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The Oral Contraceptive Pill: What You Need to Know From a Nutritional Perspective


While the pill has been a useful method of managing one’s conception, it is increasingly being prescribed for issues other than contraception, such as acne, amenorrhea, pre-menopausal symptoms, painful periods and other issues of hormonal imbalances.



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But the reality is, it puts a plaster on the problem and does not address the causes. Whether you choose to stay on birth control, it is a highly personal decision, and every woman is within her rights to choose to take the pill and it is a matter to be discussed with one’s doctor.


It is useful to know how the pill can our nutrient status; one of the negative side effects of being on the pill is nutrient depletion. Synthetic hormones affect vitamin metabolism, potentially exacerbating the problem the pill was intended to address!


Here are a few nutrients that are negatively affected by the pill:


o Vitamin A: the OCP can increase retinol levels in the blood in some, whilst in others, it reduces beta-carotene (the precursor to vitamin A). Vitamin A deficiencies can increase susceptibility to infections, cause dry, scaly skin, pronounce the appearance of wrinkles, cause heavy menstrual bleeding, contribute to defective teeth and gums, and cervical problems. Furthermore, vitamin A is an essential antioxidant.


o Vitamin B1: side effects of a vitamin B1 deficiency include fatigue, insomnia, weakness, depression, irritability, loss of appetite, sugar cravings, constipation, and circulatory problems.


o Vitamin B2: the body uses more vitamin B2 whilst on the pill, therefore requirements are raised. Side effects of a deficiency include dandruff, skin issues, depression and gum infections.


o Vitamin B6: depletion of vitamin B6 has several side effects such as lethargy, anxiety, mood swings, insomnia and fluid retention. Furthermore, vitamin B6 is essential in sugar metabolism, preventing blood clot formation and converting tryptophan to serotonin (a neurotransmitter that affects mood, sleep and sexual desire).


o Vitamin B9/folate (also known as folic acid): levels of vitamin B9 can be depleted on the pill due to reduced absorption and increased excretion through urine. This would be of particular concern if you are looking to conceive soon after stopping the pill; folate is required to facilitate cell division, a process that begins immediately after conception. If levels are deficient, there is an increased risk of abnormal DNA synthesis and congenital abnormalities, such as spina bifida and neural tube defects.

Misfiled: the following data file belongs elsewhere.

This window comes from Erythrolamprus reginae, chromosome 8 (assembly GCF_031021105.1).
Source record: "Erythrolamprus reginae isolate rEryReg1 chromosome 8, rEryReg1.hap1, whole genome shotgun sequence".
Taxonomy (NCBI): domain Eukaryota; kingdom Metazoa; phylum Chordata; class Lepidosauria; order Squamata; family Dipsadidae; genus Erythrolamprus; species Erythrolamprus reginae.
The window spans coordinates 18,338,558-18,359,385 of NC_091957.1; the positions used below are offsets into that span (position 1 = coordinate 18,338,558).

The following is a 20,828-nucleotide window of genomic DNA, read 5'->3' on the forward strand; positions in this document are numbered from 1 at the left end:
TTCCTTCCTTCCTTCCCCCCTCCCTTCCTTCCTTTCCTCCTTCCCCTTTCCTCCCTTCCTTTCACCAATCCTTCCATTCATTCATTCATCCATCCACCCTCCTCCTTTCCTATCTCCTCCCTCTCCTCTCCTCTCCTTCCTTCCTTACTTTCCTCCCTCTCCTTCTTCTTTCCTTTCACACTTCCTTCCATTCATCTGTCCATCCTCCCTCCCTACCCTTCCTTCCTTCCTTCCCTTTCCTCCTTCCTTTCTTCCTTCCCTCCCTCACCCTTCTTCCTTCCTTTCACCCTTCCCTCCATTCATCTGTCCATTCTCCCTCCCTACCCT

o Vitamin B12: levels have been found to be lower in OCP users in comparison to non-users. This can result in anaemia, weight loss and depression.


o Vitamin C: similarly to vitamin B12, levels of vitamin C have been found to be lower in OCP users in comparison to non-users. This is worsened by poor dietary habits, malabsorption issues, stress, high pollution exposure and smoking. Vitamin C is essential for regulating the menstrual cycle, supporting ovulation and egg quality, clear skin, collagen synthesis, iron absorption and good energy levels.


o Zinc: lower zinc levels are found in OCP users; deficiencies can lead to cravings, weakened immunity and loss of appetite, and can be contributed to menstrual irregularities.


o Selenium: the pill interferes with selenium absorption, an essential antioxidant that is preventative against breast cancer, cardiovascular disease and thyroid conditions.


o Magnesium: levels of this vital mineral are reduced on the pill. Magnesium deficiencies contribute to many PMS symptoms, including breast tenderness, menstrual cramps, sleeplessness, sugar cravings and irritability. Magnesium depletion also alters calcium/magnesium balance, affecting blood coagulation. Hence, it is hypothesised that this may be why the pill increases the risk of thrombosis.


It is important to remember that there is great biological variety in terms of how the pill can impact the body. Everyone’s body is incredibly unique and dietary habits, stress levels, sleep quality, BMI, physical activity, and the environment are factors that affect our biology and nutrient status. Nonetheless, here are actions you can take if you choose to stay on the pill for any reason:



o Eat a whole food diet that includes a variety of vegetables, low glycaemic fruits, complex carbohydrates, organic animal proteins, nuts, seeds, and legumes

o Reduce ultra-processed foods (think sodas, crisps/sweets/chocolates with preservatives and additives, sweetened breakfast cereals, etc.) – it is unrealistic for most people to eliminate all ultra-processed foods completely and that is totally okay! Aim for at least an 80-20 balance (80% whole foods, 20% ultra-processed foods)

o Be mindful of your caffeine intake – caffeine can interfere with absorption of essential minerals such as magnesium, calcium, and B vitamins

o Find a health practitioner to work with to address the root cause of any hormonal balances and to give bespoke guidance on improving overall nutrient status

o Speak to a health practitioner about which multivitamin is the best fit for you

o Get tested! For nutrients like vitamin D, iron, and folic acid, you may want to get your levels tested privately or through the NHS before spending time and money on looking for the appropriate supplement that you may not end up needing.



Sources:


Oral contraceptives and changes in nutritional requirements


Biological variability



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